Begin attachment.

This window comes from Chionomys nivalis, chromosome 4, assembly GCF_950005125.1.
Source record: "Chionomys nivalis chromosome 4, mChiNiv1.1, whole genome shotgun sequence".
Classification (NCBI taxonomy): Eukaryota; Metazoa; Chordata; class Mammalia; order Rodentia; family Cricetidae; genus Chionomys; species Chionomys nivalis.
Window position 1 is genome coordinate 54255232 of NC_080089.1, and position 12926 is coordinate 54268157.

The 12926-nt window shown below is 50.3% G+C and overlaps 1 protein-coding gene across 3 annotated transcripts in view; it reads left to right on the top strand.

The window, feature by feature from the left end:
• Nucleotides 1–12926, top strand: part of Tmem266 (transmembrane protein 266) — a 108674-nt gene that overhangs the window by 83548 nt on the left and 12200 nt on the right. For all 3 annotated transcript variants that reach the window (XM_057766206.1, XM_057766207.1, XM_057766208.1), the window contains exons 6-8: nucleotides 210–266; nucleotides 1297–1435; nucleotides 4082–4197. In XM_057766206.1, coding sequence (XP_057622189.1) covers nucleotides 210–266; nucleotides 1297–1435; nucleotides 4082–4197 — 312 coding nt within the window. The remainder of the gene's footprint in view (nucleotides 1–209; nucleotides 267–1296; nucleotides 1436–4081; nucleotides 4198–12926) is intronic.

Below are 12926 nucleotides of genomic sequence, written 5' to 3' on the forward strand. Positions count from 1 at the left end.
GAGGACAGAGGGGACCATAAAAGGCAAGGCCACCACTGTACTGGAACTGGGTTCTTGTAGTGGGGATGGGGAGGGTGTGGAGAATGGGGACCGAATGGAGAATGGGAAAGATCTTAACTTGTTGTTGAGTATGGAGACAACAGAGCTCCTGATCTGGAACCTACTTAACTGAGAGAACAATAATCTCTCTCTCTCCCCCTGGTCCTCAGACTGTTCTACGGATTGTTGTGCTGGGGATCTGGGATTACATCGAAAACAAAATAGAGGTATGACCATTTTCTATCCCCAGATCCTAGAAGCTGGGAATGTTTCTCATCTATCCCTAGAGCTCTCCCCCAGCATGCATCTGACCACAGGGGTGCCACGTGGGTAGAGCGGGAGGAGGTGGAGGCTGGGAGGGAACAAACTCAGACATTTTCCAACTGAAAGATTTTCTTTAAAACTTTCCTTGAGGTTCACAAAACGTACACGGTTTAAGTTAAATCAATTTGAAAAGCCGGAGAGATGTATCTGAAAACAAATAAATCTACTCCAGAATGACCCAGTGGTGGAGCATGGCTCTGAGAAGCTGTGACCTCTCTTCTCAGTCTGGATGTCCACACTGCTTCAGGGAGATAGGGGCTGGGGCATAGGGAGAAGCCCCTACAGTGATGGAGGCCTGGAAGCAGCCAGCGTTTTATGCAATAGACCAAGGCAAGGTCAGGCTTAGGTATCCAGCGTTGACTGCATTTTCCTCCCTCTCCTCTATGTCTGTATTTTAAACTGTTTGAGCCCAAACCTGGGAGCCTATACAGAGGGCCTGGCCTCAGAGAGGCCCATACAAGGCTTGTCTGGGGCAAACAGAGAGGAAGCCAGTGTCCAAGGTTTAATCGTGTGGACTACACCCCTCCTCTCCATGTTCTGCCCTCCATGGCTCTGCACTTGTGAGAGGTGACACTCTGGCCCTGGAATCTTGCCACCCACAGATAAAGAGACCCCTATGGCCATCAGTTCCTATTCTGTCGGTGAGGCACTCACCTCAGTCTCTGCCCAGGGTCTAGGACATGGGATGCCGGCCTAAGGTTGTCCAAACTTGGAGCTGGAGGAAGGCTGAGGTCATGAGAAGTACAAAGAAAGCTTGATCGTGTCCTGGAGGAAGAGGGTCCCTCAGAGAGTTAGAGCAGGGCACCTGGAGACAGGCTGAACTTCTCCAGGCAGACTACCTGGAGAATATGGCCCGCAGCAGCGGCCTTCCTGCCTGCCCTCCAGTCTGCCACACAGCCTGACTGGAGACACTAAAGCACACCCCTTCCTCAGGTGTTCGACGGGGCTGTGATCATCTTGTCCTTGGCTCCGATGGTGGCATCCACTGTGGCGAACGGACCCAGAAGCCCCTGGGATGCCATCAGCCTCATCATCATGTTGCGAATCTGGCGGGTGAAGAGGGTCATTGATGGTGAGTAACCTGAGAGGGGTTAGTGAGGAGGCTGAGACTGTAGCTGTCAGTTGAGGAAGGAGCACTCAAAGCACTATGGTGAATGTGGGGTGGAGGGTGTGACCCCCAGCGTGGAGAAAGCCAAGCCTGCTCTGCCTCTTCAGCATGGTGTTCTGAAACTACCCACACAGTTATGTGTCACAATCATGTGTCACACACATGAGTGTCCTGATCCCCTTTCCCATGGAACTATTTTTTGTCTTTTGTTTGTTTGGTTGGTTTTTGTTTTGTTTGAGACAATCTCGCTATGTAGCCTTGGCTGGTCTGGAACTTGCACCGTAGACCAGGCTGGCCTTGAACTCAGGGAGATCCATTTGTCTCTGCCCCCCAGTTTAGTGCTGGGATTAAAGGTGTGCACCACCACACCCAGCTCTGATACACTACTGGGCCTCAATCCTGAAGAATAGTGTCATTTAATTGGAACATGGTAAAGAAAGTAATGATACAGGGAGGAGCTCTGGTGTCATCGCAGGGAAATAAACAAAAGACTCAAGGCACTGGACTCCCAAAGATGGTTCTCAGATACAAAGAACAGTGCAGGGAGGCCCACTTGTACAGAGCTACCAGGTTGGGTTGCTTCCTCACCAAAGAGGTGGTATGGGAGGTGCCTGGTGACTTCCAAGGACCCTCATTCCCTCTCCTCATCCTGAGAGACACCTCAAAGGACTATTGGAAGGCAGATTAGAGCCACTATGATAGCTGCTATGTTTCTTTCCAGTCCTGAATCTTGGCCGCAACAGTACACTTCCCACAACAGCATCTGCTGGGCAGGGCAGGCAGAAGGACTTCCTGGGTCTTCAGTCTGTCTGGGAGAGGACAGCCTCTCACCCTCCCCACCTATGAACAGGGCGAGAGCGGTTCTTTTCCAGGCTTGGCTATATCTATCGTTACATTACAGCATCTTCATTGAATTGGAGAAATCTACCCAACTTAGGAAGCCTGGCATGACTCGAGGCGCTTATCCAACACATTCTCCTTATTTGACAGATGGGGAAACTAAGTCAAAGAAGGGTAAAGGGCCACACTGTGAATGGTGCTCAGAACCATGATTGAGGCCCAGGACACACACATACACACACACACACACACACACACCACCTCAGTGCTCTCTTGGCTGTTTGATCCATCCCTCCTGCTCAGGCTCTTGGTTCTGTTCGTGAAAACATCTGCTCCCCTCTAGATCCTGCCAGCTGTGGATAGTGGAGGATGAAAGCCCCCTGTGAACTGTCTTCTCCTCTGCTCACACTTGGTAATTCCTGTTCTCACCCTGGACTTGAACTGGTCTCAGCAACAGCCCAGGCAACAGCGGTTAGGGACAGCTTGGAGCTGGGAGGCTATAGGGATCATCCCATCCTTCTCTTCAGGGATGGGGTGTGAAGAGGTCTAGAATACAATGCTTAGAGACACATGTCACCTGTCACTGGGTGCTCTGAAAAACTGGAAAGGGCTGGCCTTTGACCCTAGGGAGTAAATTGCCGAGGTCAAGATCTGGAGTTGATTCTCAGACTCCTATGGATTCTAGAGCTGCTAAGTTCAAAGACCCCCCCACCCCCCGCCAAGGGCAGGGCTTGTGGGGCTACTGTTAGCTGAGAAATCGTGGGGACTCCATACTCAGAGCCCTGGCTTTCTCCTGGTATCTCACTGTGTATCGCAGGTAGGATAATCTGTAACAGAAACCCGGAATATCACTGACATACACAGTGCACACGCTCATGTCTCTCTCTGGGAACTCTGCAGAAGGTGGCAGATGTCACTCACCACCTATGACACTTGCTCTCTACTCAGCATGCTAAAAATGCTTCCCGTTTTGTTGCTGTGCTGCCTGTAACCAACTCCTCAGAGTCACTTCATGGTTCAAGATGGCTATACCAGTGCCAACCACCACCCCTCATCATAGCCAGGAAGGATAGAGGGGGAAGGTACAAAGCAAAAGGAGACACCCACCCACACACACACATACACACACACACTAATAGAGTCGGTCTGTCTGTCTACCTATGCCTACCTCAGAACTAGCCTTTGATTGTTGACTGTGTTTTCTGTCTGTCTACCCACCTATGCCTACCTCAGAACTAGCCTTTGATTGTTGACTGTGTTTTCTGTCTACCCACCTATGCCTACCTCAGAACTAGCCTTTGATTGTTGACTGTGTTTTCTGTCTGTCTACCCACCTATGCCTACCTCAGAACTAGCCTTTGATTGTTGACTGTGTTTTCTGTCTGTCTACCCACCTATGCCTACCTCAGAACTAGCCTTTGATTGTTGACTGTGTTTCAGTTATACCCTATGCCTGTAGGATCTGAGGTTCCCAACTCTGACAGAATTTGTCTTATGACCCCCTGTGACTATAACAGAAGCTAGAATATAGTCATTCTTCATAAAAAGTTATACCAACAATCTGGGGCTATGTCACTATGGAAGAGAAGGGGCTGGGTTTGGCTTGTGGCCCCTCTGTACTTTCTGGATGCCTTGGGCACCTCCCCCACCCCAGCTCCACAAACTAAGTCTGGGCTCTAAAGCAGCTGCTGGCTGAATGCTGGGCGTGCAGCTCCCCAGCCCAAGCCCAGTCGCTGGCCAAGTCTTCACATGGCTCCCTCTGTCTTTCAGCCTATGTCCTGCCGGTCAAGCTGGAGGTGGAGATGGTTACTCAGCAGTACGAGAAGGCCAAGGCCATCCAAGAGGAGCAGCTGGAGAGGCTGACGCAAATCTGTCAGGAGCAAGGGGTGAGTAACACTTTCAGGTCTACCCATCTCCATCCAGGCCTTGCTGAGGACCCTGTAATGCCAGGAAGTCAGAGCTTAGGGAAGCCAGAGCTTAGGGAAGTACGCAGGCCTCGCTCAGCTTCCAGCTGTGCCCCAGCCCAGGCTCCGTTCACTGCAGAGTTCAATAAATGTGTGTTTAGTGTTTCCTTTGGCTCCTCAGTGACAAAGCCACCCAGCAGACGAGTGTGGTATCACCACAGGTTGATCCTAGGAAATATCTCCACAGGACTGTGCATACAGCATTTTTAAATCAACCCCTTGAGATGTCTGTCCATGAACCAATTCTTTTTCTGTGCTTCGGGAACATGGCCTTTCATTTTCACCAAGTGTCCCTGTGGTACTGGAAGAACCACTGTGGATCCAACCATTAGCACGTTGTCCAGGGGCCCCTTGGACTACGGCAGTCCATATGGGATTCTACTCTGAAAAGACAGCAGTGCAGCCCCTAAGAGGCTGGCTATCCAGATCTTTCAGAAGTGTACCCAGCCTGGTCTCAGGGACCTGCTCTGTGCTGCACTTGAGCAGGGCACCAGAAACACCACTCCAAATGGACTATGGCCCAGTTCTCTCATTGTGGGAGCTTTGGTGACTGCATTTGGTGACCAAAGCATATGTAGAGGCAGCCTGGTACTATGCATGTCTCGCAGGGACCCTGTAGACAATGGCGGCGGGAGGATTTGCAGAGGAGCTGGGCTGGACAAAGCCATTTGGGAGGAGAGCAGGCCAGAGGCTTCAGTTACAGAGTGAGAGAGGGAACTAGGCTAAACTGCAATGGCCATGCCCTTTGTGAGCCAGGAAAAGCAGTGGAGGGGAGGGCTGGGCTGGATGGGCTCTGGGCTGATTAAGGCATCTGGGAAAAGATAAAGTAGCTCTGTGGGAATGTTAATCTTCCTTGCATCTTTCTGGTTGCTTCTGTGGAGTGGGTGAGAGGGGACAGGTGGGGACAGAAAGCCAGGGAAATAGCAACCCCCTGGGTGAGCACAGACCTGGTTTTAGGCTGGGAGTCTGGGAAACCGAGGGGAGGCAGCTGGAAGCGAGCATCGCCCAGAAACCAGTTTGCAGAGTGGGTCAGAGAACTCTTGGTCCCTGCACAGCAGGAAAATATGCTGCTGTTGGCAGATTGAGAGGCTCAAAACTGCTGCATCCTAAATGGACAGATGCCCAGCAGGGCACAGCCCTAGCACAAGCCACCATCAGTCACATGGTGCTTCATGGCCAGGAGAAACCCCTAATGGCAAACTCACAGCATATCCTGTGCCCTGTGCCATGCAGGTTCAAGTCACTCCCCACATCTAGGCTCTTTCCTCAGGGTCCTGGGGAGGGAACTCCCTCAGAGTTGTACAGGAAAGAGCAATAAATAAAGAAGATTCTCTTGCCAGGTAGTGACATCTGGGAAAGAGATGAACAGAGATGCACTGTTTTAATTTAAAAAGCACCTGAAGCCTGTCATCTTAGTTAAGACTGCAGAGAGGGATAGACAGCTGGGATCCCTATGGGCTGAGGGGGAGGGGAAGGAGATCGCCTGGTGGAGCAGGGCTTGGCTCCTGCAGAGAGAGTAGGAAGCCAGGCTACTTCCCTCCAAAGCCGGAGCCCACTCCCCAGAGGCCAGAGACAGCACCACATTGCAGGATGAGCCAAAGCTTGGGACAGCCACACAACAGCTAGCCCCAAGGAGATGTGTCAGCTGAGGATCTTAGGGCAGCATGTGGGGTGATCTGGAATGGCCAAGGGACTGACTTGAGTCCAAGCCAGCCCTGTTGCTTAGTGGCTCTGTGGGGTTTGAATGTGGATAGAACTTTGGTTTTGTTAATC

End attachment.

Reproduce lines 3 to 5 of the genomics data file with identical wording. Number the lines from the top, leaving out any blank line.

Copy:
Classification (NCBI taxonomy): Eukaryota; Metazoa; Chordata; class Mammalia; order Rodentia; family Cricetidae; genus Chionomys; species Chionomys nivalis.
Window position 1 is genome coordinate 54255232 of NC_080089.1, and position 12926 is coordinate 54268157.

The 12926-nt window shown below is 50.3% G+C and overlaps 1 protein-coding gene across 3 annotated transcripts in view; it reads left to right on the top strand.